Who are you?  Who, who, who, who??

We know the lyrics to this song, we know the catchy chorus, but knowing the song and adequately answering the repeated question aren’t the same thing at all. 

Buy me a cup of tea, possibly add into the mix a nice traybake and we can happily gossip about the lives that we’ve led, the complexities of the universe and our respective places in it. 

But ask me to submit a pithy paragraph that would entice a person I’ve never met to ‘pick me’ and read my submission…  palpitation overload!

I am overthinking this trial. 

I know I’m putting far too much thought into it, but if this ‘narrative’ is my shop window, my chance to entice you into the emporium of Telling Tall Tales, how indeed do I sweeten the lure?

I’m a 50 something bloke.  Married, live on a farm, and I’ve had a few jobs, travelled a bit – seen some of life, cried at it too. 

I love books, music, castles, tanks and dinosaurs …  I write tall tales, I stretch credibility just enough so as not to be ridiculous. 

My tales are all compassionately told – no exploitation, no demining put downs or dismissive tropes.  I try my very best to be kind amongst all the cruelty.  I try.  I do.

My scribbles have merit.

They may need polishing – I cannot debate that.  But even in the state that I present them, they are still a journey worth taking, time worth investing, pages worth turning!

So, me, how does being me entice YOU to read my wares – the answer to that I honestly don’t know.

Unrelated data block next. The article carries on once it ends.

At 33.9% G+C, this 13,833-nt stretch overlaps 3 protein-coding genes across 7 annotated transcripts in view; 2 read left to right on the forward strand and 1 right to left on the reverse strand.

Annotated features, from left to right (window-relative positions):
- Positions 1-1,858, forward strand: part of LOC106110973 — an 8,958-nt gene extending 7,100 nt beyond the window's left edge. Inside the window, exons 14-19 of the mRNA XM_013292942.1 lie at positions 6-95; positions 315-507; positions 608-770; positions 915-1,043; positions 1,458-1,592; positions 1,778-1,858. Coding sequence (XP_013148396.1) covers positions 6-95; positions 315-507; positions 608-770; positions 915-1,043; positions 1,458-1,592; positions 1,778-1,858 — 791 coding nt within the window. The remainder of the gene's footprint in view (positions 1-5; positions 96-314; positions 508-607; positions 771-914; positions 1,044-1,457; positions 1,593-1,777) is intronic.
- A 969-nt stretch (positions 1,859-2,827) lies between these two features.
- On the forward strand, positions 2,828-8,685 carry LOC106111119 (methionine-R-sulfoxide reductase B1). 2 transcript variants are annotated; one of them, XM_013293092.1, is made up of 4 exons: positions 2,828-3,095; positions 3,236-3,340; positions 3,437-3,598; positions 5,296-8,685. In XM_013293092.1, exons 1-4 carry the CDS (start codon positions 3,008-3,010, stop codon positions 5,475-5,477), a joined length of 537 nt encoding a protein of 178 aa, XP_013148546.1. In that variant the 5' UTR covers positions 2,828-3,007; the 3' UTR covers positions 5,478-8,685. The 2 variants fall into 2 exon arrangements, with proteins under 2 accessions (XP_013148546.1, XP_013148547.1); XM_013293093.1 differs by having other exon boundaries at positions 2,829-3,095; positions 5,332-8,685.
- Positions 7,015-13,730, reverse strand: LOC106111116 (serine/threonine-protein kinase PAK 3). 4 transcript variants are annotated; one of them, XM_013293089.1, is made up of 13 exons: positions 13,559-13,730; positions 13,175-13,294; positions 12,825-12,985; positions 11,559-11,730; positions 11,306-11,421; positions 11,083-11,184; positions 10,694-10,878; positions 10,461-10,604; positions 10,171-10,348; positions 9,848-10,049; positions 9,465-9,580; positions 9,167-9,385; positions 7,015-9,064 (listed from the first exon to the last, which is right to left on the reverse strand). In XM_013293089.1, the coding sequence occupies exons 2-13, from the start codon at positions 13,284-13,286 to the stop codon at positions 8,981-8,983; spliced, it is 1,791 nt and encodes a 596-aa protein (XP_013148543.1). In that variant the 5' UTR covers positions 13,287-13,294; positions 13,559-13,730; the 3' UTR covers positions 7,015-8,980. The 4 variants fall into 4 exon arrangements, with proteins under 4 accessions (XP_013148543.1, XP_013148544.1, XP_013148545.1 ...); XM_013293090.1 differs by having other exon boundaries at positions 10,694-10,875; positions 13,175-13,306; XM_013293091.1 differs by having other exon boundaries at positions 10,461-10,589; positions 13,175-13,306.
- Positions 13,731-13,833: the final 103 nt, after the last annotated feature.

I am beyond naïve in my hope that a good tale will carry itself – me the writer nothing more than an anecdote after the fact – never the appetiser that takes you to the main course. 

But, if I cannot get you into my shop, if my window dressing isn’t enticing – what hope a tale well told?

I don’t know the answer, maybe while walking the dogs a flash of genius inspiration will strike me (and I’ll remember it!), or possibly I’ll hope that my submitted biography is just enough to keep my tale away from instant rejection…

We all have dreams – this is mine.

Stay safe – remain sane!

Jumping the Shark

There is that moment, I suppose that point of time that unifies all people who write a series, where they look back and ask themselves that question ‘have I jumped the shark/nuked the fridge’? 

Star Wars, good god, it most definitely did that so long ago, yet perplexingly it still makes money‽

We digress…

Big empty auditorium I have a character who has been beaten, abused, suffered almost intolerable pain, and yet survives, survives, and thrives (all be it with nightmares and crippling bouts of sadness). 

Is it all so-so pedestrian predictable rehashing?

Have we passed the shark jumping moment?

Is it a tale with recurring themes or rehashing old tropes? 

Self-doubt is a crippling monkey that happily climbs on your back to whisper incessantly in your ear… 

Good art is not its own reward – it just isn’t. 

Words are written to be read, paintings to be seen.

Creations aren’t finished when the paint dries and the keyboards stop clicking, bizarrely these are the moments that only confirm the true beginning of the project.

To be relevant Art must be enjoyed.

To be enjoyed it must be seen, be experienced.

The monkey is telling me all the doubt, all the negative. 

There is a chap called ‘Harvey Andrews,’ a Birmingham (England) folk singer of some considerable ability.  This chap wrote a song called ‘Writer of Songs’ which articulated better than I can ever hope to express the urge to create written words, for him it was songs, for me tall stories…

So, Amy, is it cliché trope overload? 

Is the (absent) reader sat there mouthing the plot before it has happened?

Do we invite others into our world to ‘spice it up,’ ‘keep it fresh’ or are indeed those actions as predictable as the preceding ones? 

Henry Winkler is poised; the speedboat is revving its engines…